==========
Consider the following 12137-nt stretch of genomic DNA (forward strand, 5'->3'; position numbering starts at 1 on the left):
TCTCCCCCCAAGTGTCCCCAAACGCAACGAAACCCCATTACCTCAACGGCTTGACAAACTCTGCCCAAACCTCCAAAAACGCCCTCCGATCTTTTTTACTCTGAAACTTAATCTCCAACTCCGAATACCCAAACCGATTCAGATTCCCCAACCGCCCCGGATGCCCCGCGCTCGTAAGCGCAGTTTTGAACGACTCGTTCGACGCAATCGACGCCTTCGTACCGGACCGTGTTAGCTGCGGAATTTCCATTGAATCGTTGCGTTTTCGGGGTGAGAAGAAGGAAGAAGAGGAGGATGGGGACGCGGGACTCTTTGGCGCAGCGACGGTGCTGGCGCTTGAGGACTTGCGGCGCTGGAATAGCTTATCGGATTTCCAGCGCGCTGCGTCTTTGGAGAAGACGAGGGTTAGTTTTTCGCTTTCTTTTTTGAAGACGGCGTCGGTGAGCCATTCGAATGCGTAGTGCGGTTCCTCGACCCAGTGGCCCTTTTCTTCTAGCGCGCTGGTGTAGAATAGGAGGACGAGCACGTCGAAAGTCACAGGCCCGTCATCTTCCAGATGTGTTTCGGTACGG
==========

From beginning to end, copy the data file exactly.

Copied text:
Consider the following 12137-nt stretch of genomic DNA (forward strand, 5'->3'; position numbering starts at 1 on the left):
TCTCCCCCCAAGTGTCCCCAAACGCAACGAAACCCCATTACCTCAACGGCTTGACAAACTCTGCCCAAACCTCCAAAAACGCCCTCCGATCTTTTTTACTCTGAAACTTAATCTCCAACTCCGAATACCCAAACCGATTCAGATTCCCCAACCGCCCCGGATGCCCCGCGCTCGTAAGCGCAGTTTTGAACGACTCGTTCGACGCAATCGACGCCTTCGTACCGGACCGTGTTAGCTGCGGAATTTCCATTGAATCGTTGCGTTTTCGGGGTGAGAAGAAGGAAGAAGAGGAGGATGGGGACGCGGGACTCTTTGGCGCAGCGACGGTGCTGGCGCTTGAGGACTTGCGGCGCTGGAATAGCTTATCGGATTTCCAGCGCGCTGCGTCTTTGGAGAAGACGAGGGTTAGTTTTTCGCTTTCTTTTTTGAAGACGGCGTCGGTGAGCCATTCGAATGCGTAGTGCGGTTCCTCGACCCAGTGGCCCTTTTCTTCTAGCGCGCTGGTGTAGAATAGGAGGACGAGCACGTCGAAAGTCACAGGCCCGTCATCTTCCAGATGTGTTTCGGTACGG